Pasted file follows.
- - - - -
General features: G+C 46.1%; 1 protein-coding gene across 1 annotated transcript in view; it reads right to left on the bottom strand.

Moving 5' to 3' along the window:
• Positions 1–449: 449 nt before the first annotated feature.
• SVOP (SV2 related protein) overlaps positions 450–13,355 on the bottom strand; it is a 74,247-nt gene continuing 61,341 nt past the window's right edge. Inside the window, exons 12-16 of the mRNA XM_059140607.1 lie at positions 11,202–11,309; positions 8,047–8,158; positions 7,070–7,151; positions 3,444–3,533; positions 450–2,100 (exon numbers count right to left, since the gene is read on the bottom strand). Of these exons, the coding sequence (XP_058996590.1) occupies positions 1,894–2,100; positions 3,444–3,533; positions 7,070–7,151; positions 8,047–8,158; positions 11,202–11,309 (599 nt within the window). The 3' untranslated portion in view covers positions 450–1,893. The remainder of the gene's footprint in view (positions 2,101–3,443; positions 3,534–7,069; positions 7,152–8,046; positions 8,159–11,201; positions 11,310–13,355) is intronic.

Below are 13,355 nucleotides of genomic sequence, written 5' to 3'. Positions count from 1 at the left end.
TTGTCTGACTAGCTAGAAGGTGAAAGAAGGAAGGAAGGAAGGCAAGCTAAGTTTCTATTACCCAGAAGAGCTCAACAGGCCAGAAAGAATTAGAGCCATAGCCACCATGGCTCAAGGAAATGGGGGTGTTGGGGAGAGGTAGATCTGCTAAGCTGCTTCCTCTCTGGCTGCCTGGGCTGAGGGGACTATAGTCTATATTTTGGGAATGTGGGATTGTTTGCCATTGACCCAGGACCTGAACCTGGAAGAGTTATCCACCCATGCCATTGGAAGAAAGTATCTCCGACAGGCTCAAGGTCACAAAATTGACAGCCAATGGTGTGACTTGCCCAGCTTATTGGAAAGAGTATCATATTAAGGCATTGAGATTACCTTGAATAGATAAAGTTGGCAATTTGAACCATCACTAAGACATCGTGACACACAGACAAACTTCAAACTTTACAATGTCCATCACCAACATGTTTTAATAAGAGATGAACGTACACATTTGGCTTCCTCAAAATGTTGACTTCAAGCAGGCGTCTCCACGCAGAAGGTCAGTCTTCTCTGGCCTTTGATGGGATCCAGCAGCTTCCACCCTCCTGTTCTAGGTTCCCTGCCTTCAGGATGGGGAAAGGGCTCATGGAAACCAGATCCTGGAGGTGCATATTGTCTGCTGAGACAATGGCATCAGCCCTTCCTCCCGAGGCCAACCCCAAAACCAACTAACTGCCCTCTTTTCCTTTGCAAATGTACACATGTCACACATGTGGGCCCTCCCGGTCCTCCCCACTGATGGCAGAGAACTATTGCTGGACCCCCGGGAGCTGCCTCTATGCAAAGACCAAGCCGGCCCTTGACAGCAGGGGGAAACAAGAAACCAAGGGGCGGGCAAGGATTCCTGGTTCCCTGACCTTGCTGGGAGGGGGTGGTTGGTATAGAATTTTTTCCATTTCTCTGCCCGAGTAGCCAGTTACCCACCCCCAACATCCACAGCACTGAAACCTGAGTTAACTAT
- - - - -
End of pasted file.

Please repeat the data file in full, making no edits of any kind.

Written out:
General features: G+C 46.1%; 1 protein-coding gene across 1 annotated transcript in view; it reads right to left on the bottom strand.

Moving 5' to 3' along the window:
• Positions 1–449: 449 nt before the first annotated feature.
• SVOP (SV2 related protein) overlaps positions 450–13,355 on the bottom strand; it is a 74,247-nt gene continuing 61,341 nt past the window's right edge. Inside the window, exons 12-16 of the mRNA XM_059140607.1 lie at positions 11,202–11,309; positions 8,047–8,158; positions 7,070–7,151; positions 3,444–3,533; positions 450–2,100 (exon numbers count right to left, since the gene is read on the bottom strand). Of these exons, the coding sequence (XP_058996590.1) occupies positions 1,894–2,100; positions 3,444–3,533; positions 7,070–7,151; positions 8,047–8,158; positions 11,202–11,309 (599 nt within the window). The 3' untranslated portion in view covers positions 450–1,893. The remainder of the gene's footprint in view (positions 2,101–3,443; positions 3,534–7,069; positions 7,152–8,046; positions 8,159–11,201; positions 11,310–13,355) is intronic.

Below are 13,355 nucleotides of genomic sequence, written 5' to 3'. Positions count from 1 at the left end.
TTGTCTGACTAGCTAGAAGGTGAAAGAAGGAAGGAAGGAAGGCAAGCTAAGTTTCTATTACCCAGAAGAGCTCAACAGGCCAGAAAGAATTAGAGCCATAGCCACCATGGCTCAAGGAAATGGGGGTGTTGGGGAGAGGTAGATCTGCTAAGCTGCTTCCTCTCTGGCTGCCTGGGCTGAGGGGACTATAGTCTATATTTTGGGAATGTGGGATTGTTTGCCATTGACCCAGGACCTGAACCTGGAAGAGTTATCCACCCATGCCATTGGAAGAAAGTATCTCCGACAGGCTCAAGGTCACAAAATTGACAGCCAATGGTGTGACTTGCCCAGCTTATTGGAAAGAGTATCATATTAAGGCATTGAGATTACCTTGAATAGATAAAGTTGGCAATTTGAACCATCACTAAGACATCGTGACACACAGACAAACTTCAAACTTTACAATGTCCATCACCAACATGTTTTAATAAGAGATGAACGTACACATTTGGCTTCCTCAAAATGTTGACTTCAAGCAGGCGTCTCCACGCAGAAGGTCAGTCTTCTCTGGCCTTTGATGGGATCCAGCAGCTTCCACCCTCCTGTTCTAGGTTCCCTGCCTTCAGGATGGGGAAAGGGCTCATGGAAACCAGATCCTGGAGGTGCATATTGTCTGCTGAGACAATGGCATCAGCCCTTCCTCCCGAGGCCAACCCCAAAACCAACTAACTGCCCTCTTTTCCTTTGCAAATGTACACATGTCACACATGTGGGCCCTCCCGGTCCTCCCCACTGATGGCAGAGAACTATTGCTGGACCCCCGGGAGCTGCCTCTATGCAAAGACCAAGCCGGCCCTTGACAGCAGGGGGAAACAAGAAACCAAGGGGCGGGCAAGGATTCCTGGTTCCCTGACCTTGCTGGGAGGGGGTGGTTGGTATAGAATTTTTTCCATTTCTCTGCCCGAGTAGCCAGTTACCCACCCCCAACATCCACAGCACTGAAACCTGAGTTAACTAT